What makes somebody a Senior Business Analyst? In this video, I go over the key characteristics of a senior business analyst and encourage you to define your own standards of what makes a senior business analyst.
What Is A Senior Business Analyst?
Often times people define the title ‘senior’ solely based on the number of years they’ve been performing activities for their organization.
In the long run, picking up the skills involved with operating at a senior level will serve you better.
Senior Business Analysts should start to measure themselves against characteristics other than the amount of time they’ve spent at an organization.
Start to set your own standards for what qualifies someone as a senior, and start working towards those goals in your career.
The activities and tasks involved with operating at a senior business analyst level is better explained with the key characteristics that senior business analysts demonstrate.
3 Characteristics That A Senior BA Possesses
First: The Ability To Predict Issues Before They Occur
The ability to foresee problems before they’ve even reared their head is the single most important skill-set a senior analyst possesses. This skill-set comes over years of experience, having gone through multiple projects and having dealt with many different types of issues.
Senior business analysts demonstrate the ability to foresee a risk on a project and raise the risk to the project manager. This helps the project manager manage the requirements risk associated with the requirements portion of the project.
Second: The Ability To Produce Work Plans
One of the hallmarks of a senior business analyst is the ability to plan out the analysis portion of a large project and produce a work plan and be able to slice it up for the junior analysts to work on.
After the funding stage of the project, project managers go through a long process of drawing out the project plan. The PM will involve the senior business analyst to help plan out the analysis portion of the project.
This involves an understanding of how software is built, and an understanding of the functional constraints and the functional dependencies involved.
An analyst that doesn’t really understand how software is built will constantly find themselves changing from one area of scope to another area.
Third: Ability To Pivot When Things Change Quickly
The third characteristic I would say of a senior analyst is the ability to pivot very quickly when things change.
Unforeseen Changes in Project Requirements During the elaboration phase of a project’s requirements analysis. It is common to encounter unexpected developments. For instance, the client may identify significant functionality gaps that were initially overlooked but must now be included in the project scope.
Incorporating Change Requests into the Solution In such situations, the senior analyst must skillfully factor in these new requirements while considering the overall solution. Accommodating change requests or additional functionality necessitates refactoring and realigning different aspects of the project.
a. Swift Adaptation: The ability to pivot quickly is essential. Senior analysts must swiftly respond to change requests, even if they significantly impact the project’s direction.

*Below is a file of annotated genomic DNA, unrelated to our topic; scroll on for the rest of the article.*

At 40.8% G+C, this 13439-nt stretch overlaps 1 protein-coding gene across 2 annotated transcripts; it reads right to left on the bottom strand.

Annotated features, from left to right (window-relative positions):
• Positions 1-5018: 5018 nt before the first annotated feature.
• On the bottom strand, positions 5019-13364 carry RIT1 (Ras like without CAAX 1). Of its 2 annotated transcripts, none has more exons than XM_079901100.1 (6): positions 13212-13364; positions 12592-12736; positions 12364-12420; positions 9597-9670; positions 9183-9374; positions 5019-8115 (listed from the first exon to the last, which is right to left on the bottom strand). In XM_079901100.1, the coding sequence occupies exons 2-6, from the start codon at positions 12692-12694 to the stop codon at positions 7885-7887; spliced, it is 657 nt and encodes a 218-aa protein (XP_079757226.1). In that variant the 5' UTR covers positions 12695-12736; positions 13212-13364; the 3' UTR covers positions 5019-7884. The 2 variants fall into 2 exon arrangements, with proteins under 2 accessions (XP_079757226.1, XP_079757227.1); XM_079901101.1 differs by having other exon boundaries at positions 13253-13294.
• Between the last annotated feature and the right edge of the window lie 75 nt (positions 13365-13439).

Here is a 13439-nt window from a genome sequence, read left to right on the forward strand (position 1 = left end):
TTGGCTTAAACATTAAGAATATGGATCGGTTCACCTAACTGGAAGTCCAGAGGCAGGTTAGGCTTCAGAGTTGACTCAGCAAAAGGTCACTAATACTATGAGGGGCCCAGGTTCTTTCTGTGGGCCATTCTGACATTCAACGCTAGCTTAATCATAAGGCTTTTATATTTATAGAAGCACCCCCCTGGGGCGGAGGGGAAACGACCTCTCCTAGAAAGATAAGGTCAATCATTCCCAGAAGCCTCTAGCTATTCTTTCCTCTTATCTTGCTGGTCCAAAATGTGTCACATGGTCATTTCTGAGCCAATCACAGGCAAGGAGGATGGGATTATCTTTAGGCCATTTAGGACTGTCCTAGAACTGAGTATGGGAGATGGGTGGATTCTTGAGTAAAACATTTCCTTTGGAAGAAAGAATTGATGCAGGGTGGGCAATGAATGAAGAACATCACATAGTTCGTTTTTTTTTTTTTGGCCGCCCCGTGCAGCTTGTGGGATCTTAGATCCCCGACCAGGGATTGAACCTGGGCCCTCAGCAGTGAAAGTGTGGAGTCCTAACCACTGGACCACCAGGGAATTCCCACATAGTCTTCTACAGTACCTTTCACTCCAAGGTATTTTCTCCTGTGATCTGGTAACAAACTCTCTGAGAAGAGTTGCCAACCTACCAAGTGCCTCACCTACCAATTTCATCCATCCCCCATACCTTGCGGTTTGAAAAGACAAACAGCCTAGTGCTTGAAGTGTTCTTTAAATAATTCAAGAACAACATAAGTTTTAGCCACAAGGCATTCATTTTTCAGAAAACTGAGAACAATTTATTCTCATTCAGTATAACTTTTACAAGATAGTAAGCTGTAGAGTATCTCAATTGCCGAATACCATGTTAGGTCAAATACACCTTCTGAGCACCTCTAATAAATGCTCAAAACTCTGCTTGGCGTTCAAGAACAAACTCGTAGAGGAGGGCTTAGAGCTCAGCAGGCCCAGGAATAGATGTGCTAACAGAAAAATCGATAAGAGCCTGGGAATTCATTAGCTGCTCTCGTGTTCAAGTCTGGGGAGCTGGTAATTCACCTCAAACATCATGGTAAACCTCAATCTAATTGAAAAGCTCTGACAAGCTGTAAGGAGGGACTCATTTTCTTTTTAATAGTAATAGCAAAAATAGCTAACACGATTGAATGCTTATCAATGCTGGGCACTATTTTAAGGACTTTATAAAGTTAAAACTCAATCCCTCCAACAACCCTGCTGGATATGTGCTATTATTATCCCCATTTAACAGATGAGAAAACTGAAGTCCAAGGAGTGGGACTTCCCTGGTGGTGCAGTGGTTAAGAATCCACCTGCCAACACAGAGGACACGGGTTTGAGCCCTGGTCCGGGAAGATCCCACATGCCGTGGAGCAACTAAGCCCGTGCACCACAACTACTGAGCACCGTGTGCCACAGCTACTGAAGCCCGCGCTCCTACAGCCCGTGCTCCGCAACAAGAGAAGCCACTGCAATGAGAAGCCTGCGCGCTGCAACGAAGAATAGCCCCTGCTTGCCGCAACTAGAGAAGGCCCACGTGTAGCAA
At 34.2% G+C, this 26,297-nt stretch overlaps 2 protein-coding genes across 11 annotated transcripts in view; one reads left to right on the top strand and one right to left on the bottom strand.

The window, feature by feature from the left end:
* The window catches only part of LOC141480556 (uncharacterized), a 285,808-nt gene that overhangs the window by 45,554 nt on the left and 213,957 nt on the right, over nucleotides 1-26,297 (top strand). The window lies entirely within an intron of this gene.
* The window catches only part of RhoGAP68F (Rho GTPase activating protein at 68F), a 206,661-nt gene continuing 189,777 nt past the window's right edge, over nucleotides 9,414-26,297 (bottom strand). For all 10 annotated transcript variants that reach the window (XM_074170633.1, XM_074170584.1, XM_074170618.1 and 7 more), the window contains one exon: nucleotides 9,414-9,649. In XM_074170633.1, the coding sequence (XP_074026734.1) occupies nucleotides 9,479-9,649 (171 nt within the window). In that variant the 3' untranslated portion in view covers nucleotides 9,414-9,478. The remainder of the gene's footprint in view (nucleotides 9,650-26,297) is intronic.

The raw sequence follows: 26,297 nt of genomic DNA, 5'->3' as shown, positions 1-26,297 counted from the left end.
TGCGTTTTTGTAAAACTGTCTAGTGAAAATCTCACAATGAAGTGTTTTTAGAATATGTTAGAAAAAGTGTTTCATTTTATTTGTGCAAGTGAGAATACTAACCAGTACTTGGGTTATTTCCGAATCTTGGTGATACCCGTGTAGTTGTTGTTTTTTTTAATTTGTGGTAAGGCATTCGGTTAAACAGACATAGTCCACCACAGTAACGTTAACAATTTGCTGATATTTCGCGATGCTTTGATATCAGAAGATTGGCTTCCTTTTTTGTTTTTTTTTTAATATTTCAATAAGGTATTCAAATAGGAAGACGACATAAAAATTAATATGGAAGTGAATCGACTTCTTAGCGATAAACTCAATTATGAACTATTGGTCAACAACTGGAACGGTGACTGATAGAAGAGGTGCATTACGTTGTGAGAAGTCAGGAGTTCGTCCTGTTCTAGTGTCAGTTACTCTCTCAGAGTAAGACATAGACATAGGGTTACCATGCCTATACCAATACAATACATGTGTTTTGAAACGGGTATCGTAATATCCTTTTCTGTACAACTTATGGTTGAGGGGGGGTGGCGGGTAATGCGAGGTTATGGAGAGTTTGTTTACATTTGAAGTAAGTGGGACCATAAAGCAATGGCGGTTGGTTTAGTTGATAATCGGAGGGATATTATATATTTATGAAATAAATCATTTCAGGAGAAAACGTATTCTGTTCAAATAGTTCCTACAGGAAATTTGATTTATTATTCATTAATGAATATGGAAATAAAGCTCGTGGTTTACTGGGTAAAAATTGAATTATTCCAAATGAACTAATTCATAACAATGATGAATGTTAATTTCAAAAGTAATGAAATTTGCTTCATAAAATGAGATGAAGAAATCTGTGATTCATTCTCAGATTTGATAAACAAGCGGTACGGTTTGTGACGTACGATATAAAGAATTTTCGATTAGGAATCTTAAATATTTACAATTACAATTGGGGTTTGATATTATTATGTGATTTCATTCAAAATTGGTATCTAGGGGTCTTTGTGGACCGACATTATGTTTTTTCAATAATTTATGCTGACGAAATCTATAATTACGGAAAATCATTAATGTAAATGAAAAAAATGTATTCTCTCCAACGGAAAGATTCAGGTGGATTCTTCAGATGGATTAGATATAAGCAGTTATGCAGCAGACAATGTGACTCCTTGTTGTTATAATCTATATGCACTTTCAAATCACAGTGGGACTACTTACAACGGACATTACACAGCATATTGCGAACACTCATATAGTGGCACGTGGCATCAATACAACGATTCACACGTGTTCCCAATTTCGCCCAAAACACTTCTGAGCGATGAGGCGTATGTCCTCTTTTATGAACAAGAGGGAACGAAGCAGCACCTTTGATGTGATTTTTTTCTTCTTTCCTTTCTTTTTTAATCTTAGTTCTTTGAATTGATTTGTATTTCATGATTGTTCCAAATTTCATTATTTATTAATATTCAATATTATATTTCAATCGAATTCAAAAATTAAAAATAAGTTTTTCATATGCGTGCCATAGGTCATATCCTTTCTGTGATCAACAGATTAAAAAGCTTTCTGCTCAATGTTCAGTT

b. Comprehensive Refactoring: Addressing the change request may involve modifying various project components. The senior analyst must efficiently incorporate the requested changes into the project plan.
c. Scope Management: Identifying the areas of scope affected by the change request is vital. The senior analyst must rework the work plan to effectively absorb the requested changes.
Successful Integration of Changes By effectively adapting and incorporating change requests, the senior analyst achieves the following outcomes:
a. Seamless Solution Alignment: The updated solution aligns with the newly introduced requirements and functions smoothly within the overall project.
b. Project Continuity: The project proceeds without major disruptions, maintaining progress and delivering the desired outcomes.
c. Client Satisfaction: The ability to pivot quickly and accommodate change demonstrates the analyst’s professionalism, instilling confidence in the client.
What makes somebody a senior business analyst? And when I say senior, I don’t necessarily mean the title of senior business analyst that your employer might have given you.
A lot of employers out there will oftentimes still base the title of senior just strictly based on the number of years that a person has been there or that the number of years that they’ve been performing the task that they’ve been performing.
I’m going to encourage you to set your own standards for what it means to be a senior analyst and that standard shouldn’t be based on the number of years you’ve been doing it but rather it should really be based on the characteristics that senior analysts demonstrate.
And those are the characteristics that I want to talk about, and I want you to start to measure yourself against characteristics versus the number of different years because what that does is it incentivizes you to start to learn the things that you need to actually be able to perform at a senior level.
Overall for your own career that will do you much better in the long run because if you have that incentive to pick up the actual skills you are a person who is going to be highly sought after by a lot of different employers.
So just basing it strictly on the number of years is it’s not a good way of looking at whether you’re a senior person or not. So let’s talk about the characteristics.
The single biggest the single most important characteristic that a senior business analyst demonstrates is the ability to foresee problems before they occur.
OK, so I’ll repeat that again.
It’s the ability to see problems that are going to be coming down the line before they’ve even reared their head and that ability is something that gets developed over time. It’s something that you learn through the experience of having gone through multiple different projects at your company and having seen certain types of issues that pop up given certain conditions that exist right.
And so one of the major tasks that a B.A. has to perform when they’re doing the analysis work on a project is the ability to detect and to raise risks to the project manager or the oversight committee of the project.
Now the B.A. isn’t necessarily responsible for maintaining that risk register but for your portion of the analysis work on a project, it is your duty to make sure that any risk that you see coming down the line in the project that’s required that’s related to the requirements portion of the work.